Difference Between Third and Fourth-Generation Computer

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Computers have changed a lot over time, and we can group them into different “generations.” We describe the “Difference Between Third and Fourth Generation Computer”. The move from the third generation to the fourth was a big step. Third-gen computers, from the 1960s and 1970s, got better with integrated circuits and became smaller. On the other hand, fourth-gen computers, starting in the mid-1970s until now, got even more powerful by using microprocessors. This shift brought personal computers to our homes and changed how we use technology. Let’s look at what makes these two generations different.

What is the third generation of computers?

The third generation of computers, from the 1960s to the 1970s, was a time of big improvements. Computers got faster and smaller, thanks to something called “integrated circuits.” These tiny parts replaced older ones and made computers more efficient. We also started using languages that made it easier for people to talk to computers. This generation set the stage for even better things to come.

Example of third-generation Computer

The following are examples of third-generation computers:

  • IBM System/360 Series
  • Honeywell 6000 Series
  • PDP (Personal Data Processor)
  • IBM 370/168

What is the Fourth Generation of Computers?

The fourth generation of computers, from the mid-1970s onward, introduced microprocessors, which combined the entire CPU on a single chip, boosting processing speed. This era marked the rise of personal computers (PCs), featuring user-friendly Graphical User Interfaces (GUIs) like Microsoft Windows. The fourth generation also saw the widespread use of networking, the internet, and advancements in storage technology. These innovations revolutionized computing, making it more powerful, accessible, and interconnected.

Example of a fourth-generation computer

The following are examples of fourth-generation computers:

  • Macintosh
  • IBM 4341
  • Apple II
  • VAX 9000


Difference Between Third and Fourth-Generation Computer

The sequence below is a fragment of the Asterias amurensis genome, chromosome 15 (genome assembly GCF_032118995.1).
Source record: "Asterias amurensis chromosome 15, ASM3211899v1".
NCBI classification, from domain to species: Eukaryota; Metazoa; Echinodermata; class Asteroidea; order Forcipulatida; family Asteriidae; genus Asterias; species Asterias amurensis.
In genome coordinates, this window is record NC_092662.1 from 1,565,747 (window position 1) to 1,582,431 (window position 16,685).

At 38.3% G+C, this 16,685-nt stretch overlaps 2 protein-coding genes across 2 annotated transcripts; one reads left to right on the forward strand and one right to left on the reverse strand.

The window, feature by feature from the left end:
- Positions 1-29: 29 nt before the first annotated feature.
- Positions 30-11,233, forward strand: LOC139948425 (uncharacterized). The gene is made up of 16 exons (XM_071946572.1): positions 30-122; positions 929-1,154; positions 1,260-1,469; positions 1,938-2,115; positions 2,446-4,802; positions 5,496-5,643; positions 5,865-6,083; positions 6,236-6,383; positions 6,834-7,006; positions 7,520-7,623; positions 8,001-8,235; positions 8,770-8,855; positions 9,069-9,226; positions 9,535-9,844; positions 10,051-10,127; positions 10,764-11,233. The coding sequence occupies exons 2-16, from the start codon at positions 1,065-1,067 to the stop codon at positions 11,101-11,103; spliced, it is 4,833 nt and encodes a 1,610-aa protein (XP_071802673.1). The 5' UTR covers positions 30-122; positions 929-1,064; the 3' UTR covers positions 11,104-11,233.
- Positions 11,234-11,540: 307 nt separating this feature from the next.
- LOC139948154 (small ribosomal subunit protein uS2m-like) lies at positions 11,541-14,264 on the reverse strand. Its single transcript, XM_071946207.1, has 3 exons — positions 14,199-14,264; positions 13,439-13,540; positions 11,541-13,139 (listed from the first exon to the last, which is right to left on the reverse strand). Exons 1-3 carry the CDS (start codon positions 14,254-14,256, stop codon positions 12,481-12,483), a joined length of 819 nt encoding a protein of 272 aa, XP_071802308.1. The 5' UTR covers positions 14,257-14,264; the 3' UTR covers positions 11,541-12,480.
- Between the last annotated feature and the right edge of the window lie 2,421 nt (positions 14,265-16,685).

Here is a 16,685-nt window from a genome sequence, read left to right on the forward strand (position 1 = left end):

Third generation Computer:

  • Period (1960s-1970s): Third-generation computers were around during the 1960s and 1970s.
  • Integrated Circuits: They use integrated circuits (ICs), which are tiny building blocks that make computers faster and more efficient.
  • Miniaturization: These computers got smaller and more portable compared to the earlier ones.
  • Programming Languages: High-level programming languages became more common, making it easier for people to communicate with computers.
  • Operating Systems: More sophisticated operating systems, like IBM’s OS/360 and Unix, were developed.

Fourth Generation Computers:

  • Period (Mid-1970s Onward): Fourth-generation computers started in the mid-1970s and continue today.
  • Microprocessors: They use microprocessors, which are like super-smart chips that have the whole brain of the computer on them.
  • Personal Computers (PCs): This generation introduced personal computers (PCs), making computing accessible to individuals.
  • Graphical User Interfaces (GUIs): Graphical interfaces, with icons and windows, became common, making it easier for people to interact with computers.
  • Networking and Internet: Fourth-generation computers are known for being connected. They brought us the internet and made networking widespread.
  • Storage Advancements: There were big improvements in storage, moving from tapes and floppy disks to hard drives, SSDs, and cloud storage.

The third generation made computers smaller and more efficient, while the fourth generation brought us personal computers, improved interfaces, and connected us globally through the internet.


Third-generation computers (1960s-1970s) became smaller and more efficient with integrated circuits, high-level programming languages, and advanced operating systems. In contrast, fourth-generation computers (mid-1970s onward) introduced microprocessors, personal computers, graphical user interfaces, networking, and internet connectivity, shaping the modern digital landscape.

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